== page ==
- Currants 0.33 – 1.5 40 – 180
- Peaches 0.5 – 5.0 60 – 600
- Plums 0.5 – 2.0 60 – 240
- Raspberries 0.25 – 2.0 30 – 240
- Strawberries 0.5 – 3.0 60 – 360
This table was taken from “Sweet & Sour: Adding Fruit to Sour Beer” by Kevin Wright featured in the May/June 2015 Zymurgy magazine. Access the article and see the full chart which includes equivalents for purees, concentrates and dehydrated/dried fruits.
Preparing & Adding Fruit
The methods of preparing fruit will largely depend on the form of the fruit (ex. whole, puree, juice, etc.), and at what point the fruit will be added to the beer. Again, there are many ways to skin the proverbial cat.
Whole, puree and juiced fruit is often added in the last minutes of the boil. This acts as a quick pasteurization step to prevent any potential bacterial contamination that could make your fruit beer go south. Adding fruit to the boil means the fruit is in the wort during active fermentation. Having fruit in the fermenter during fermentation causes a much different fruit character then you might find when adding fruit post-fermentation.
For starters, the fruit will likely add fermentable sugars to the wort, which you may want to account for when formulating the recipe. Fermented fruit also has a much different character then post-fermentation fruit additions. A lot of the fruit character will be blown off from the rigor of fermentation, and what remains will be a more wine-like fruit character since the fruit’s sugars were fermented, rather than a fresh fruit quality. In some fruit beers, especially those that may use wine grapes, the fermented fruit character may be desired.
Purees and juices can be added directly to the boil kettle. You can do the same with whole fruit, but you may want to consider mashing or pulse-blending the fruit before adding it to the boil to help release more of the juices. Bagging the fruit in a hop bag is suggested if dealing with a lot of flesh and seeds, but it’s not 100 percent necessary if you take care not to rack the solids into the primary fermenter.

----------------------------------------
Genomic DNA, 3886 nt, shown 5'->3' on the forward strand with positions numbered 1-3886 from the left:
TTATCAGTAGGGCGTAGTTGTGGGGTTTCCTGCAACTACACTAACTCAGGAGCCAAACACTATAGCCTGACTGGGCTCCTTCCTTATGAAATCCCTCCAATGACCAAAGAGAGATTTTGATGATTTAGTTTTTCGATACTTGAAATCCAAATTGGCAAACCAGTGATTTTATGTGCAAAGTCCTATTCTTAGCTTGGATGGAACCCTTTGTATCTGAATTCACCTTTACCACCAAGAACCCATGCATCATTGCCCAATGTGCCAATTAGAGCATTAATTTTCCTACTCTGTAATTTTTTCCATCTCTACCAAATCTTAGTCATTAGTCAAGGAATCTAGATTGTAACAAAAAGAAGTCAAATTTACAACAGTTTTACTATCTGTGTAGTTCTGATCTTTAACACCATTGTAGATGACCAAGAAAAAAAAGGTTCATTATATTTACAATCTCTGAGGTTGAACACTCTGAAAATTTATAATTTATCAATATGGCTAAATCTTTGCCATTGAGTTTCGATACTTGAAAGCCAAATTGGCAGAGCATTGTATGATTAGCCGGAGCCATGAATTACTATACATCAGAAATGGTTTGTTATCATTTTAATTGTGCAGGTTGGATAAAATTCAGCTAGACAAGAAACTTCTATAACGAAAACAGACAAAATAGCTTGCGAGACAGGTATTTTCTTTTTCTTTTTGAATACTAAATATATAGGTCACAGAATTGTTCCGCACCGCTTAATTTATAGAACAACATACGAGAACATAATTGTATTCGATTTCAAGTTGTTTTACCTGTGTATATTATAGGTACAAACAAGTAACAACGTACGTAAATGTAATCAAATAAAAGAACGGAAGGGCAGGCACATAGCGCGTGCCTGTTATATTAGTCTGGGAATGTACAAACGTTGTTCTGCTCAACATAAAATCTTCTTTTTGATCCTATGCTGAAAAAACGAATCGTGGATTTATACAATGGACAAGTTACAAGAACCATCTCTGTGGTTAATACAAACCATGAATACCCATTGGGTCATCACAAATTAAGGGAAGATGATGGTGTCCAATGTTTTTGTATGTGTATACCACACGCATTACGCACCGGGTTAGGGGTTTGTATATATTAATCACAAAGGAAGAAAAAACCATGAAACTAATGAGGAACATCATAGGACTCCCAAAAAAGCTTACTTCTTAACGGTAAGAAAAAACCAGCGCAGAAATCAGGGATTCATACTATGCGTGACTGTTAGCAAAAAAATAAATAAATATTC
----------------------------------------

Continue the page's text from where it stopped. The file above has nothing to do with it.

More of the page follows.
If you’re after more fresh fruit character that is reminsicent of the raw fruit being used, then stick with post-fermentation additions after primary fermentation has nearly completed. However, since you don’t have the high temperatures as you would when boiling fruit, you need to take extra care to avoid contamination (unless, of course, you are after something wild). Often times juices, purees and frozen fruits undergo flash-pasteurization which leaves little risk for contamimation if added to beer. Whole fruit, on the other hand, is another story.
First, mash or pulse-blend the fruit to release the juices and create more surface area for the beer to be in contact with the fruit. Now you have three options for pasteurization. First, is a low-heat pasteurization method that you can do in a double boiler or carefully directly on heat. Hold the mashed fruit at around 150-170°F for about 15 minutes, and that should rid the fruit of most of the unwanted bacteria. Second, simply freezing the mashed fruit before adding it to the fermenter. It is said that freezing and thawing fruit a few times helps release more flavors by breaking down cell walls, which means a fruitier brew! Third, simply do nothing at all and hoping for the best (good luck!).
Once you’ve pasteurized your mashed fruit, bag it in a hop bag like you would dry hops and add it to your secondary fermenter or keg. Make sure all the juices make it into the fermenter, too, even if the bag doesn’t contain it. Then, simply age it on the fruit like you would dry hops. Pull samples and once it tastes as you hoped, yank the bag and bottle or start serving! You can forgo the hop bags and add fruit directly to the fermenter, but this will likely require filtering, racking to additional fermenters and/or cold crashing to get clear, solid-free fruit beer.